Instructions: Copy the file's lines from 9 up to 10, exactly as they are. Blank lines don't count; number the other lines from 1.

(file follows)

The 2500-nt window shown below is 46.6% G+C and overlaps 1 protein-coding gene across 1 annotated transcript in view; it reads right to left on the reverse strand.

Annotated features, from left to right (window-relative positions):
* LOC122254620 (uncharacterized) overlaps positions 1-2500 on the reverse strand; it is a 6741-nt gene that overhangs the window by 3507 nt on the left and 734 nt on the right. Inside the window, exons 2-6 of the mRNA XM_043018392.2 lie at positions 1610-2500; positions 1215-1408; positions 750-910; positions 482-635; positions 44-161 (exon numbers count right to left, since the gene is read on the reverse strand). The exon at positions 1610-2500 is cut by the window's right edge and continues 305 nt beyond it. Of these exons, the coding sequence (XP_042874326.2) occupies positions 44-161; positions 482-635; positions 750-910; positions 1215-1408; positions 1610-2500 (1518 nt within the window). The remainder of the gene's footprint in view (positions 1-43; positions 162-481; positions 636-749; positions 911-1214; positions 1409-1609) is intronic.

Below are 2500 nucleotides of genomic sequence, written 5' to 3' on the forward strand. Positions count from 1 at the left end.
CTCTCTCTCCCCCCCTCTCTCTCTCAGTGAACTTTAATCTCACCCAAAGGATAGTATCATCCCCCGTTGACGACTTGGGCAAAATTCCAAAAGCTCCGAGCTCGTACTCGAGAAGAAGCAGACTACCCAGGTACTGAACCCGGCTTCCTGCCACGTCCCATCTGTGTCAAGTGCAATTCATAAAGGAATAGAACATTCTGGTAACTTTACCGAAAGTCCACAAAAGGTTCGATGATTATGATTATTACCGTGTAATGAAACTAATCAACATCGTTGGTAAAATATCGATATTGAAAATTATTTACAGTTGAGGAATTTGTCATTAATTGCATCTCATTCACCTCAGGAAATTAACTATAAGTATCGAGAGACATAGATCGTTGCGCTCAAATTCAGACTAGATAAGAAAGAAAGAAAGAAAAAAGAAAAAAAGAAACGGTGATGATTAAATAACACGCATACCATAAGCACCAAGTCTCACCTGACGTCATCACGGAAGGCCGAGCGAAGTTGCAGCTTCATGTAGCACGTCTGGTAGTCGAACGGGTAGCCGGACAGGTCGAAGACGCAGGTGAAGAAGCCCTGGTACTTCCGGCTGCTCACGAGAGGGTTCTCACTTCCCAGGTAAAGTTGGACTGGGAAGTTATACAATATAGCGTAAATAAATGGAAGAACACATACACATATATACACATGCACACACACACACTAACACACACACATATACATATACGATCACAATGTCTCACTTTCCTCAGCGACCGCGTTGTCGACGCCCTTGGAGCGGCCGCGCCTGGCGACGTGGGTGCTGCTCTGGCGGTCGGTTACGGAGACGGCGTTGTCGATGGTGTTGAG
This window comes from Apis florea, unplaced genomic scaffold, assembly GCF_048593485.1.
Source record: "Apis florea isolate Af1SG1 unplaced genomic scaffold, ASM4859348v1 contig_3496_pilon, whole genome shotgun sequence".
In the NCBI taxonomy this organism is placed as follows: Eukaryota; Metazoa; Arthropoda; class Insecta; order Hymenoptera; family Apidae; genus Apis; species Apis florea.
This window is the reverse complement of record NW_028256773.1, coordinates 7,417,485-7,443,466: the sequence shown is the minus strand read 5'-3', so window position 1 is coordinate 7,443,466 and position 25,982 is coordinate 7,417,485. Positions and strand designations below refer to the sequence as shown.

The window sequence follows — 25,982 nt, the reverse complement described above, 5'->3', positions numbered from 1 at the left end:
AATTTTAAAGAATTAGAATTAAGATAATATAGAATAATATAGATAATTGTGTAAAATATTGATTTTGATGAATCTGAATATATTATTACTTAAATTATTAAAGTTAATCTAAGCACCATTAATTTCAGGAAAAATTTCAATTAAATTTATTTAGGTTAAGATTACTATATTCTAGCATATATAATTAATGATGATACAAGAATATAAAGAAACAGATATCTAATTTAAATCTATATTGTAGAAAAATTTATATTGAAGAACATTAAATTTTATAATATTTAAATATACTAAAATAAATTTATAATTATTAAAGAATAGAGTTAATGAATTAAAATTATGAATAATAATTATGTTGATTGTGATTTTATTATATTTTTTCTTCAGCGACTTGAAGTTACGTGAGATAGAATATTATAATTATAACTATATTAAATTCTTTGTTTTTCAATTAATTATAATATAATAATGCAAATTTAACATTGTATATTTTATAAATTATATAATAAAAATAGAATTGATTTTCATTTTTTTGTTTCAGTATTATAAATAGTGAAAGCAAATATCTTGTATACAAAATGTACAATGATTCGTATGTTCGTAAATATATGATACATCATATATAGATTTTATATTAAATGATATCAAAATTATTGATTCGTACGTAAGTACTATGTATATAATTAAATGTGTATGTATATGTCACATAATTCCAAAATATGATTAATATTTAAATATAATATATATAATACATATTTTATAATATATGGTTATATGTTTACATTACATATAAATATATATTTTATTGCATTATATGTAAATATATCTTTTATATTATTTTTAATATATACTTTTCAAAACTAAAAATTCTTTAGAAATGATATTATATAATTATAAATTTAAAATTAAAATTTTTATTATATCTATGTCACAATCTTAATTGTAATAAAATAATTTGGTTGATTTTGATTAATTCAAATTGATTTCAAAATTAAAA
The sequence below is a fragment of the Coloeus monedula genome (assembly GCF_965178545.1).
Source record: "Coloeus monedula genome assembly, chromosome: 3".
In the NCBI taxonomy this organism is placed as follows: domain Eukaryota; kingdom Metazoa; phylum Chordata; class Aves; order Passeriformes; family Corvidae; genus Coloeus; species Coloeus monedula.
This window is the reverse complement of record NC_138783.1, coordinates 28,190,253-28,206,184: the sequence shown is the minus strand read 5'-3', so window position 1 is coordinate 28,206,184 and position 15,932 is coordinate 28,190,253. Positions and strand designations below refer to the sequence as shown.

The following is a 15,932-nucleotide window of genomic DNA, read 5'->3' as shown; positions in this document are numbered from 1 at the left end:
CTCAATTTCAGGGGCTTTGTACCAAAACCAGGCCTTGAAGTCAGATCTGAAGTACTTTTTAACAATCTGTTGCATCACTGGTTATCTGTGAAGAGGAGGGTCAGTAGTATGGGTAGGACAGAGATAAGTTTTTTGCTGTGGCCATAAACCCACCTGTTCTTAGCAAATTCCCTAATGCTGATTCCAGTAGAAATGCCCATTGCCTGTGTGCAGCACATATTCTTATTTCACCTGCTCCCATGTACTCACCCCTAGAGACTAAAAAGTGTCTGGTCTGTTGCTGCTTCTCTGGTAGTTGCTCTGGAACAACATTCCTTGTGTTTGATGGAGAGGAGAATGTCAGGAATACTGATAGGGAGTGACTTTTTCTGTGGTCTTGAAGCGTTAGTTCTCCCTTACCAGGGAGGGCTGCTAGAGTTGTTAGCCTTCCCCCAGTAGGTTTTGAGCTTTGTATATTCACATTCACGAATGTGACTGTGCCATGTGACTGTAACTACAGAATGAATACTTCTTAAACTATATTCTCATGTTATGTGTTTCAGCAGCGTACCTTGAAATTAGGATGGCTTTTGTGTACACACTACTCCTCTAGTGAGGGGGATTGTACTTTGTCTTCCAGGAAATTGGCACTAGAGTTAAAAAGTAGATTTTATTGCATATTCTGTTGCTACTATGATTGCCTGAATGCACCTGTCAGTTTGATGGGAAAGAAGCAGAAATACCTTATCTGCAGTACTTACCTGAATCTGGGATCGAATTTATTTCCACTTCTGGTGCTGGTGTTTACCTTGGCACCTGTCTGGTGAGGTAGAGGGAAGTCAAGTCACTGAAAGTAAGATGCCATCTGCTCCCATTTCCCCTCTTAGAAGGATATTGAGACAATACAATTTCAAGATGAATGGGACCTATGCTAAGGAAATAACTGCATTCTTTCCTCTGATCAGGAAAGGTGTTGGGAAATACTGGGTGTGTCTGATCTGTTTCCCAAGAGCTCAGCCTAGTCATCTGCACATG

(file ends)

This window is the reverse complement of record NW_028256773.1, coordinates 7,417,485-7,443,466: the sequence shown is the minus strand read 5'-3', so window position 1 is coordinate 7,443,466 and position 25,982 is coordinate 7,417,485. Positions and strand designations below refer to the sequence as shown.

The window sequence follows — 25,982 nt, the reverse complement described above, 5'->3', positions numbered from 1 at the left end: